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Non-response bias and hazardous alcohol use in relation to previous alcohol-related hospitalization: comparing survey responses with population data

Non-response bias and hazardous alcohol use in relation to previous alcohol-related hospitalization: comparing survey responses with population data


Titill: Non-response bias and hazardous alcohol use in relation to previous alcohol-related hospitalization: comparing survey responses with population data
Höfundur: Ahacic, Kozma   orcid.org/0000-0002-7108-6775
Kåreholt, Ingemar
Helgason, Asgeir R.   orcid.org/0000-0002-0569-3067
Allebeck, Peter
Útgáfa: 2013-03-04
Tungumál: Enska
Umfang: 10
Háskóli/Stofnun: Reykjavík University (RU)
Háskólinn í Reykjavík (HR)
Svið: School of Business (RU)
Viðskiptadeild (HR)
Deild: Sálfræði (HR)
Psychology (RU)
Birtist í: Substance Abuse Treatment, Prevention, and Policy;8(1)
ISSN: 1747-597X
DOI: 10.1186/1747-597X-8-10
Efnisorð: Non-response bias; Missing data; Attrition; Hazardous alcohol use; Abstainers; Abstinence; Sálfræði; Fíkn; Áfengisneysla
URI: https://hdl.handle.net/20.500.11815/963

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Tilvitnun:

Ahacic, K., Kareholt, I., Helgason, A. R., & Allebeck, P. (2013). Non-response bias and hazardous alcohol use in relation to previous alcohol-related hospitalization: comparing survey responses with population data. Substance Abuse Treatment Prevention and Policy, 8, 10. https://doi.org/10.1186/1747-597X-8-10

Útdráttur:

Background: This study examines whether alcohol-related hospitalization predicts survey non-response, and evaluates whether this missing data result in biased estimates of the prevalence of hazardous alcohol use and abstinence. Methods: Registry data on alcohol-related hospitalizations during the preceding ten years were linked to two representative surveys. Population data corresponding to the surveys were derived from the Stockholm County registry. The alcohol-related hospitalization rates for survey responders were compared with the population data, and corresponding rates for non-responders were based on the differences between the two estimates. The proportions with hazardous alcohol use and abstinence were calculated separately for previously hospitalized and non-hospitalized responders, and non-responders were assumed to be similar to responders in this respect. Results: Persons with previous alcohol-related admissions were more likely currently to abstain from alcohol (RR=1.58, p<.001) or to have hazardous alcohol use (RR=2.06, p<.001). Alternatively, they were more than twice as likely to have become non-responders. Adjusting for this skewed non-response, i.e., the underrepresentation of hazardous users and abstainers among the hospitalized, made little difference to the estimated rates of hazardous use and abstinence in total. During the ten-year period 1.7% of the population were hospitalized. Conclusions: Few people receive alcohol-related hospital care and it remains unclear whether this group’s underrepresentation in surveys is generalizable to other groups, such as hazardous users. While people with severe alcohol problems – i.e. a history of alcohol-related hospitalizations – are less likely to respond to population surveys, this particular bias is not likely to alter prevalence estimates of hazardous use. Keywords: Non-response bias, Missing data, Attrition, Hazardous alcohol use, Abstainers, Abstinence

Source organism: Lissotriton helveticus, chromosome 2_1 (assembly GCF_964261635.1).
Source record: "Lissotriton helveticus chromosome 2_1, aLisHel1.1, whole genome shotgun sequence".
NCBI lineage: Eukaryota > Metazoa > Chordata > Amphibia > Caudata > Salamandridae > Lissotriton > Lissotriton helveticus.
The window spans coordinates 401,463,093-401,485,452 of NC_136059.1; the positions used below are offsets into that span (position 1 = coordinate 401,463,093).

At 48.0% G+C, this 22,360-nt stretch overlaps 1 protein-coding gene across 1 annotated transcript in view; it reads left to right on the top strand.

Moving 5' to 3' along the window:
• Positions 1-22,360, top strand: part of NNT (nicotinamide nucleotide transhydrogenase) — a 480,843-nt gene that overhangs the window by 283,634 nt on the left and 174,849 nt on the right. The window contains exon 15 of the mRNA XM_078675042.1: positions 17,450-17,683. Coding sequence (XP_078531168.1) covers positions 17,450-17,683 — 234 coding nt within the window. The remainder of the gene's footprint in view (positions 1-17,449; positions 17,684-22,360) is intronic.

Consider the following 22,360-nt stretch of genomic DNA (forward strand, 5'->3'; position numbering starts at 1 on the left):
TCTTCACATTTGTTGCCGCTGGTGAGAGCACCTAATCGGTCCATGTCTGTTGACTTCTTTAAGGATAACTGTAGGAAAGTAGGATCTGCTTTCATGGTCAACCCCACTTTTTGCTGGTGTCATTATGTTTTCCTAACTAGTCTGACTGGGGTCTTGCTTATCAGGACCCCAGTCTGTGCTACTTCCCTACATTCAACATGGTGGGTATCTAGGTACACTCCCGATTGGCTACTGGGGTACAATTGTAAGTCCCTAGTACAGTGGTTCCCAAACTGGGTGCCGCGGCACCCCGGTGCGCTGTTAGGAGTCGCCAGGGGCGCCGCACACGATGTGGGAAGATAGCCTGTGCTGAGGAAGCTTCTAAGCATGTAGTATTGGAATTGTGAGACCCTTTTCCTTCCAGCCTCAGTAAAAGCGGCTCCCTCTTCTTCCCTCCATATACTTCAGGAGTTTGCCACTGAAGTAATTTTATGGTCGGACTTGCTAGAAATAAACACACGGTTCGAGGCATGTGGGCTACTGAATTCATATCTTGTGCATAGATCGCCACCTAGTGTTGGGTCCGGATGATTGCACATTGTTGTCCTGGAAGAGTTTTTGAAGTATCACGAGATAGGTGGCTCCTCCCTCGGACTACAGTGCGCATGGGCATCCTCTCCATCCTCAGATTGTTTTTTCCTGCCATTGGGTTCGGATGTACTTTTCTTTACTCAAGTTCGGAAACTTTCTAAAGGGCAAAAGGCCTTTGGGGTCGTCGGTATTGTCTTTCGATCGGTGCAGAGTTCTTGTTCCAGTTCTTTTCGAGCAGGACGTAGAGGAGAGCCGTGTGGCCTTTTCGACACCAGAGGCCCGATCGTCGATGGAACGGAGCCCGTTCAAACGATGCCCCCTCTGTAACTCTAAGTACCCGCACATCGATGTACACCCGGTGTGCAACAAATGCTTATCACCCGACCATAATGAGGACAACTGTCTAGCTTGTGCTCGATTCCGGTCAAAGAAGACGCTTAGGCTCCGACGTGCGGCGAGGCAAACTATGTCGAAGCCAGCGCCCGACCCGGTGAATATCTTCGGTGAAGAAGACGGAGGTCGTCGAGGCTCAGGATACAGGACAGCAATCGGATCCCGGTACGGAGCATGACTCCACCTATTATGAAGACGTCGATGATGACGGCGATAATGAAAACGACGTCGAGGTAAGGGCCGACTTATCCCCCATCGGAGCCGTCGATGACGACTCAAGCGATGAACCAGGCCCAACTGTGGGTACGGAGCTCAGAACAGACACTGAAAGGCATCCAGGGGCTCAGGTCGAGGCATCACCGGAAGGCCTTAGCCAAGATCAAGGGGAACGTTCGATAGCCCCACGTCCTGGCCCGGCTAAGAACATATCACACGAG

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Leyfi:

© 2013 Ahacic et al.; licensee BioMed Central Ltd. This is an Open Access article distributed under the terms of the Creative Commons Attribution License (http://creativecommons.org/licenses/by/2.0), which permits unrestricted use, distribution, and reproduction in any medium, provided the original work is properly cited.

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